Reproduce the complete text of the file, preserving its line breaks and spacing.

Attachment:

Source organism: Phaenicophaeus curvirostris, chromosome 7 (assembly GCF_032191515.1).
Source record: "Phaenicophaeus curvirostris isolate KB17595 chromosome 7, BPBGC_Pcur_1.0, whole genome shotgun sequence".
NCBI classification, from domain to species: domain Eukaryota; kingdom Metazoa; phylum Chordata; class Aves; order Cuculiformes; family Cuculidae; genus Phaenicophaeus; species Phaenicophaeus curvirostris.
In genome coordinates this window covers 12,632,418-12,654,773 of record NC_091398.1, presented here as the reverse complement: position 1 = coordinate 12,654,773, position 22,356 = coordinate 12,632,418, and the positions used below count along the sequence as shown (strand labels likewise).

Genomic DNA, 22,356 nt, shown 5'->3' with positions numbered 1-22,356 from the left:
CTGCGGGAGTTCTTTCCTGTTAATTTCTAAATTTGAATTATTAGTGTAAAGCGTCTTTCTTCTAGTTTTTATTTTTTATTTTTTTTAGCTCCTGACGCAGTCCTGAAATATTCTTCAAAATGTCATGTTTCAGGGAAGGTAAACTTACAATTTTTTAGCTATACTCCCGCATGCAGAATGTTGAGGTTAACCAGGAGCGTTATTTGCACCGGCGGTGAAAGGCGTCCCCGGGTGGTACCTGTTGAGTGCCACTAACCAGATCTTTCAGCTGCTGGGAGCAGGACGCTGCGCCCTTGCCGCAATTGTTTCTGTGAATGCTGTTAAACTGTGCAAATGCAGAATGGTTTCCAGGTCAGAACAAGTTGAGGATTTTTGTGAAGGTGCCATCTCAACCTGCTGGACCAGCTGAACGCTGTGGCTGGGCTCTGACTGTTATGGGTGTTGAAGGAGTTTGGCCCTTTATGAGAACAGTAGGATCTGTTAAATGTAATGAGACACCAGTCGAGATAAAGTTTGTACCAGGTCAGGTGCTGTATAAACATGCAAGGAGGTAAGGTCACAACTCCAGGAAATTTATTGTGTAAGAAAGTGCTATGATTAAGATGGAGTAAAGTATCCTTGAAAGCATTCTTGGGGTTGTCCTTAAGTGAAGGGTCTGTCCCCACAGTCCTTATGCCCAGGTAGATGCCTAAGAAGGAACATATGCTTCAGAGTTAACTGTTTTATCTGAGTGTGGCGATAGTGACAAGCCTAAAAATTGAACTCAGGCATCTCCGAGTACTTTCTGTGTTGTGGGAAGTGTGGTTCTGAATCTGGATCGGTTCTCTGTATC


Source organism: Phaenicophaeus curvirostris, chromosome 7 (assembly GCF_032191515.1).
Source record: "Phaenicophaeus curvirostris isolate KB17595 chromosome 7, BPBGC_Pcur_1.0, whole genome shotgun sequence".
NCBI classification, from domain to species: domain Eukaryota; kingdom Metazoa; phylum Chordata; class Aves; order Cuculiformes; family Cuculidae; genus Phaenicophaeus; species Phaenicophaeus curvirostris.
In genome coordinates this window covers 12,632,418-12,654,773 of record NC_091398.1, presented here as the reverse complement: position 1 = coordinate 12,654,773, position 22,356 = coordinate 12,632,418, and the positions used below count along the sequence as shown (strand labels likewise).

Genomic DNA, 22,356 nt, shown 5'->3' with positions numbered 1-22,356 from the left:
CTGCGGGAGTTCTTTCCTGTTAATTTCTAAATTTGAATTATTAGTGTAAAGCGTCTTTCTTCTAGTTTTTATTTTTTATTTTTTTTAGCTCCTGACGCAGTCCTGAAATATTCTTCAAAATGTCATGTTTCAGGGAAGGTAAACTTACAATTTTTTAGCTATACTCCCGCATGCAGAATGTTGAGGTTAACCAGGAGCGTTATTTGCACCGGCGGTGAAAGGCGTCCCCGGGTGGTACCTGTTGAGTGCCACTAACCAGATCTTTCAGCTGCTGGGAGCAGGACGCTGCGCCCTTGCCGCAATTGTTTCTGTGAATGCTGTTAAACTGTGCAAATGCAGAATGGTTTCCAGGTCAGAACAAGTTGAGGATTTTTGTGAAGGTGCCATCTCAACCTGCTGGACCAGCTGAACGCTGTGGCTGGGCTCTGACTGTTATGGGTGTTGAAGGAGTTTGGCCCTTTATGAGAACAGTAGGATCTGTTAAATGTAATGAGACACCAGTCGAGATAAAGTTTGTACCAGGTCAGGTGCTGTATAAACATGCAAGGAGGTAAGGTCACAACTCCAGGAAATTTATTGTGTAAGAAAGTGCTATGATTAAGATGGAGTAAAGTATCCTTGAAAGCATTCTTGGGGTTGTCCTTAAGTGAAGGGTCTGTCCCCACAGTCCTTATGCCCAGGTAGATGCCTAAGAAGGAACATATGCTTCAGAGTTAACTGTTTTATCTGAGTGTGGCGATAGTGACAAGCCTAAAAATTGAACTCAGGCATCTCCGAGTACTTTCTGTGTTGTGGGAAGTGTGGTTCTGAATCTGGATCGGTTCTCTGTATC